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Psychedelics in Video Games: Imagery and Immersion

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As psychedelic use has become more widespread, different forms of mainstream media have adjusted in lockstep. New techniques in music, television, and film have been adapted in order to portray psychedelic experiences. Video games are a form of media that can be even more immersive for consumers —pulling players into whole new worlds with their own stories, landscapes, sounds and rules.

Mario the Psychonaut

Mario, arguably the most iconic figure in video games, eats a lot of mushrooms. When discussing the inclusion of psychedelics in video games, this is kind of the elephant in the room. These games are rife with mushroom imagery —mushrooms appear as power-ups, buildings, platforms, enemies, and allies. A notoriously family-friendly franchise, it’s doubtful that the mushrooms in Super Mario video games are intended to reference the psychedelic experience. There is a connection, however, although it is somewhat tangential.  

The “super mushroom”, used as a power-up, bears an uncanny resemblance to the real-world species of mushroom, Amanita muscaria. With a red cap and white spots, A. muscaria appears frequently in myths and fairy tales. Although it is a psychedelic mushroom, the psychoactive compounds are ibotenic acid and muscimol rather than psilocybin. 

The creator of the Mario character, Shigeru Miyamoto, has stated in interviews that the “super mushroom” emerged as a solution when they decided to make Mario a character that could grow or shrink. In one interview, he elaborated that the “super mushroom” and other mushroom imagery were intended to refer to past works like Lewis Carrol’s Alice and Wonderland, and symbolize a “mysterious power”.

Although it may not be intentional, the growing and shrinking mechanic in these games reflects one of the known effects of consuming A. muscaria. Micropsia is a hallucinogenic effect which makes objects appear smaller than they really are —also making the user feel as though they’ve grown larger. 

Tripping in Video Games: Psychedelic Effects

Other video games are much more overt (and intentional) in portraying psychedelic experiences. Some notable examples include: Batman: Arkham Asylum (2009), Grand Theft Auto V (2013), Uncharted 3: Drake’s Deception (2011), The Witcher 2 (2011) and Farcry 3 (2012). These games portray protagonists that either take or are dosed with a psychoactive drug and feature immersive, playable sequences that are meant to resemble a trip. A lot the the effects that are used to portray a psychedelic experience in TV or film are used in these sequences, and include:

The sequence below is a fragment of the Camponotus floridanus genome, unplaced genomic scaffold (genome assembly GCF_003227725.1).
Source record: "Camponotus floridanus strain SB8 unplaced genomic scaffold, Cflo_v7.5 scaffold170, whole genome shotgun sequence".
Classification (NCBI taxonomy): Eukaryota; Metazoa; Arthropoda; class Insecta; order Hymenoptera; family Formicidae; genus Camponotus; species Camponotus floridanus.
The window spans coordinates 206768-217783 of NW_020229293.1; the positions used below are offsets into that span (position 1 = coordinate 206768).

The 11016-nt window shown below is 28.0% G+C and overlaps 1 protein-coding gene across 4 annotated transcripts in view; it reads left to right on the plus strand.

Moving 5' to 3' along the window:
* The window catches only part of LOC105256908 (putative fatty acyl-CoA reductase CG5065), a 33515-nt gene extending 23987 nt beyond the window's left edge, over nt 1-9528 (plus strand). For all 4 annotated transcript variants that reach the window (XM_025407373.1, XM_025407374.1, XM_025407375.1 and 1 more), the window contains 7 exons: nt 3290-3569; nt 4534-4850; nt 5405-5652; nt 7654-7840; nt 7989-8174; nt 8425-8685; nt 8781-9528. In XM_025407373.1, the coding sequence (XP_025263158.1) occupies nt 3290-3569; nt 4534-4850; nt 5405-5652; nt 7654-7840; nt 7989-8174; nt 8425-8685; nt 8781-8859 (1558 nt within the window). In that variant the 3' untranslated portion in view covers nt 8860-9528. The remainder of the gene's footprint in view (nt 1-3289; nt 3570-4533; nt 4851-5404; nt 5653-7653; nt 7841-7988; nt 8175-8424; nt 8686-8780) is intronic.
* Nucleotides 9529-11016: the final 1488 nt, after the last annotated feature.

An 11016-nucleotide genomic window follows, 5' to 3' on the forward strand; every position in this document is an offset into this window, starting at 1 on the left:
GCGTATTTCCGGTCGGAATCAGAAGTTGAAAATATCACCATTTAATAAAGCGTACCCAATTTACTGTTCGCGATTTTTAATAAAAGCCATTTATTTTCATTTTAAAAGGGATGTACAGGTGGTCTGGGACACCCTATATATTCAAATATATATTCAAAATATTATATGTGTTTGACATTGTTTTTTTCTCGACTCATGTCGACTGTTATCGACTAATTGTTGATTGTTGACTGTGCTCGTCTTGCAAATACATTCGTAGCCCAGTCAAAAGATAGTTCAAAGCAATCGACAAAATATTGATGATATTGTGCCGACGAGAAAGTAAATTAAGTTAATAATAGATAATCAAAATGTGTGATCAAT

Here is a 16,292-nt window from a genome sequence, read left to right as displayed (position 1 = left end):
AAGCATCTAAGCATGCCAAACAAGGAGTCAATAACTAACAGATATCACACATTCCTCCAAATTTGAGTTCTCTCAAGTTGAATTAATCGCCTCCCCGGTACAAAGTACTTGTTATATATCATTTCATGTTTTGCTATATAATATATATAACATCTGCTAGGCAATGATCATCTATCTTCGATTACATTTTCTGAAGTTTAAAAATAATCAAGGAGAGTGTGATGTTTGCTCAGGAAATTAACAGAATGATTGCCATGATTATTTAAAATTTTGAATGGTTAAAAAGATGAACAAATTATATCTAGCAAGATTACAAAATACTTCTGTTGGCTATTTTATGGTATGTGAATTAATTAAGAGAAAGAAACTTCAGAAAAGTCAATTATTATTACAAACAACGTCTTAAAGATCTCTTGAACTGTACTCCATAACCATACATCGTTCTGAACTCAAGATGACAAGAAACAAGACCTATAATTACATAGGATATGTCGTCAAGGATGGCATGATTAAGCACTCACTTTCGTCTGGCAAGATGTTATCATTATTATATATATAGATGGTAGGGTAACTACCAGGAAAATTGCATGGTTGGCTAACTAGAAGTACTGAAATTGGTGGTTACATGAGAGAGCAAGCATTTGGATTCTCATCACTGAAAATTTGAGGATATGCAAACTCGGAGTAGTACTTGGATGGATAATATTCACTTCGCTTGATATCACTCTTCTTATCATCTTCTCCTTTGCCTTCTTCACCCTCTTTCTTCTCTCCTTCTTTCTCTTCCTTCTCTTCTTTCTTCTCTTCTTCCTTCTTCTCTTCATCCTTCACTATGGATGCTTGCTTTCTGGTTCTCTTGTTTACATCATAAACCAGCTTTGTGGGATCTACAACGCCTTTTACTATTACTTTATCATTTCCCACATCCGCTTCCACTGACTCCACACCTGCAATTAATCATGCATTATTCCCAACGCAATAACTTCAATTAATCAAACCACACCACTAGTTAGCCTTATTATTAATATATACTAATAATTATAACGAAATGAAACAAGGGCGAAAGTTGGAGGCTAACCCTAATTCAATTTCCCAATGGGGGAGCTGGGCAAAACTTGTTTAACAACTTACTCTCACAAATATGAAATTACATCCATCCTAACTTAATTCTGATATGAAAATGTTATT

• Blurry and wavy visual distortions
  • Distorted audio, including echos
  • Bright lights and flashes
  • Colour changes
  • Size distortion 

Some of these sequences portray more specific aspects of psychedelic experiences. Batman: Arkham Asylum, for example, depicts Batman being confronted with traumatic memories after he is dosed by the Scarecrow. The sequence in Far Cry 3 sees the protagonist suddenly surrounded by friends and family who disappear after he looks away — a widely reported occurrence among datura users. In Grand Theft Auto V, Michael even imagines that he is abducted by aliens. Particularly when using DMT, psychedelic visions have been reported to include otherworldly apparitions which can include angels and elves —or aliens.

Psychonauts, a 2005 cult classic by Double Fine Productions, doesn’t make it’s psychedelic roots too explicit —although it’s kind of right there in the name. Based on a scrapped scene from an earlier LucasArts game, Full Throttle (1995), which was supposed to feature a peyote trip, the player takes on the role of a psychic who can infiltrate the minds of people around him. The levels, based on the human subconscious, feature psychedelic-style distortions and imagery. 

The Technodelic Game

Video games are certainly capable of portraying or referencing psychedelics, but can they produce the same effect as psychedelics? Soundself (2020) is a video game that attempts to do just this

Created by Robin Arnott, the founder and CEO of Andromeda Entertainment, Soundself uses a controller microphone to generate a game-world that responds to sounds and breathing made by the player. This subverts the typical gaming experience, producing a world that completely reacts to the player rather than forcing the player to react to the game. Drawing inspiration from meditative practice and psychedelics, Soundself has been shown to increase gamma activity in the brain and produce a unitive feeling among players —much like ordinary psychedelics. 

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Arnott conceived the idea after taking LSD at Burning Man, but the term ‘technodelic’ was coined years prior by Terrence Mckenna. Mckenna did not base this idea on currently existing technology, but theorized that there would be a future connection between technology and psychedelic experiences. This idea has proven prescient, even beyond the realm of psychedelics —another game, EndeavorRx, is used as a prescription to treat ADHD.

LED meets LSD

Technology has become deeply woven into our day-to-day lives. For those who advocate for psychedelic therapy and microdosing, the same can be said of psychedelic substances. 

“The drugs of the future will be computers. The computers of the future will be drugs.”

Terrence McKenna

Terrence Mckenna’s prediction about the inevitable convergence of psychedelics and technology is reflected in video games —some more than others —which use game-immersion to portray or even induce psychedelic experiences. 

Update 15/04/2021: For more information on Soundself, check out Truffle Report’s Soundself, the Technodelic Video Game

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